A consideration of some GCSE attainment data by Equality Protected Characteristics groups and Widening Participation factors

I was curious about the size and scale of the cohort we have to reach and target through widening participation engagement and so I looked at the GOV.UK datasets of GCSE attainment and the annual reports from the Joint Council for Qualifications (JCQ) websites.

Working on the premise that Grade 4 in English and Maths GCSE are part of basic entry requirements to many Level 4 education courses, their attainment can be hurdle for many Year 11 pupils to surmount, particularly those who are predicted as potentially borderline passes.

The two websites provide a very interesting insight into pupils’ GCSE performance by protected characteristic groups and other factors, such as location and if they are entitled to or in receipt of Free School Meals (the Department for Education use entitlement to FSM as one of the definitions of disadvantage).

The GOV.UK data examines the GCSE English and Maths results from the year 2017-18. This is a cohort of students who were taking their GCSEs in 2018, who will now be sitting their Level 3 qualifications prior to progression into post compulsory education this year (Summer 2020).

Joint Council for Qualifications

I have specifically looked at the 2018 results for comparison with the GOV.UK cohort results for the year 2017-18.

When considering the JCQ data and the cumulative percentages by grade and gender for Maths and English GCSE results for June 2018 (England only), a couple of key points on attainment of a Grade C /4 stand out:

  • For English GCSE, 54.6% of male pupils and 70.1% of female pupils attained Grade 4/C. This is a gender attainment gap of 15.5%. On the other side of the calculation, this means 45.4% of males did not gain a pass grade at English GCSE.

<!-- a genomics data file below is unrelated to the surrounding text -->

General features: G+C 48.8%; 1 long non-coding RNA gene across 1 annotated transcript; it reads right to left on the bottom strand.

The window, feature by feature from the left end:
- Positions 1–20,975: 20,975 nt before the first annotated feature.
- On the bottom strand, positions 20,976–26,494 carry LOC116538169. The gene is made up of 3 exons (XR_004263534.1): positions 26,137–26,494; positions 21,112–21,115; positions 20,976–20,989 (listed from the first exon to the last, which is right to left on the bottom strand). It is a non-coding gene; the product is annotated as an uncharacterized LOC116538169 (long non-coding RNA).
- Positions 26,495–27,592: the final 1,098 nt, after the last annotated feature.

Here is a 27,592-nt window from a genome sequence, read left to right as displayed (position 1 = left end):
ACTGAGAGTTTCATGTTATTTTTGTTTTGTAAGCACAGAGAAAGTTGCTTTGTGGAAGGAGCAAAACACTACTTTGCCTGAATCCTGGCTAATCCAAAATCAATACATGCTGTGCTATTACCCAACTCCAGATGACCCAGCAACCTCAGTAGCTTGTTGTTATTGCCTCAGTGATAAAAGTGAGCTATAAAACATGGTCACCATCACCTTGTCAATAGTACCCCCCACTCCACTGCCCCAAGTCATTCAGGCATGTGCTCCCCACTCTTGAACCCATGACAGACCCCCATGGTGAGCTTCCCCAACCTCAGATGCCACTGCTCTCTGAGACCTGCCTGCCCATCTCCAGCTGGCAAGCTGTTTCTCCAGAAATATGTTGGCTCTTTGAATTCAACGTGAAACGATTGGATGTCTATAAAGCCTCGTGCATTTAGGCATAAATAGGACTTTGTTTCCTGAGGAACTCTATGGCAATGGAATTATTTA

• In Maths, 59.7% of both males and females sitting the GCSE passed with a Grade 4/C.
Gov.UK ethnicity facts and figures data

 The Department of Education website presents GCSE attainment data in a different way; providing figures on pupils’ performance of achievement of a ‘strong’ pass of grade 5 of both English and Maths sifted in terms of gender, ethnicity, and location and whether in receipt or entitled to FSM.

Some of key points highlighted from the website shows:

  • In 2017/18 43.3% attained a grade 5 or above in GCSE English and Maths.
  • In every ethnic group girls were more likely than boys to get a strong pass in GCSE English and Maths.
  • In every ethnic group, pupils eligible for FSM were less likely to get a strong pass in GCSE English and Maths than those not eligible.
  • Gypsy Roma pupils were the lowest percentage of attainment at 5.3%.

If entitlement to FSM is put into the equation with ethnicity and gender, the figures in GCSE attainment becomes stark. The data on the GOV.UK website indicates that for those attaining Grade 5 or above in English and Maths GCSE:

  • Black Caribbean Boys, in receipt of FSM: 11.2%
  • White British Boys, in receipt of FSM: 14.4%
  • Gypsy Roma Boys and Girls, in receipt of FSM: 2.9%

In terms of intersectionality of GCSE attainment between protected characteristics of ethnicity, gender and to include the factor of locations that GHWY cover, it shows how the combination of characteristics are at work across the aras of Bradford, Leeds and Wakefield creating subtle differential in attainment and gender attainment gaps across the region.

  • In Bradford, the lowest attaining group are mixed ethnicity girls at 25.4%, 3.6 percentage points lower than their male counterparts. Black pupils – male and female – were 30.8%.
  • In Leeds, Black males’ Maths and English GCSE attainment at Grade 5 or above was 26.9%, 10.3% below Black girls attainment.
  • In Wakefield the lowest attaining group by ethnicity and gender were Black boys at 29.2%, 16.3% lower in attainment than Black girls.

Both websites are revealing in the information they convey on GCSE performance and I would recommend spending some time immersed in the data. There is a lot more information to delve into and think about: school types, religion, breakdown of ethnicity groups etc. Combined, they provide insights into some, but not all, contextual information that informs NCOP and its targeting.

Ultimately the message that emerges is that a lot of consideration needs to be given to our target cohorts prior to their GCSE attainment; to ensure that they surmount the attainment hurdle that keeps their progression pathways and options open.


Martell Baines, Progression Manager, Leeds Arts University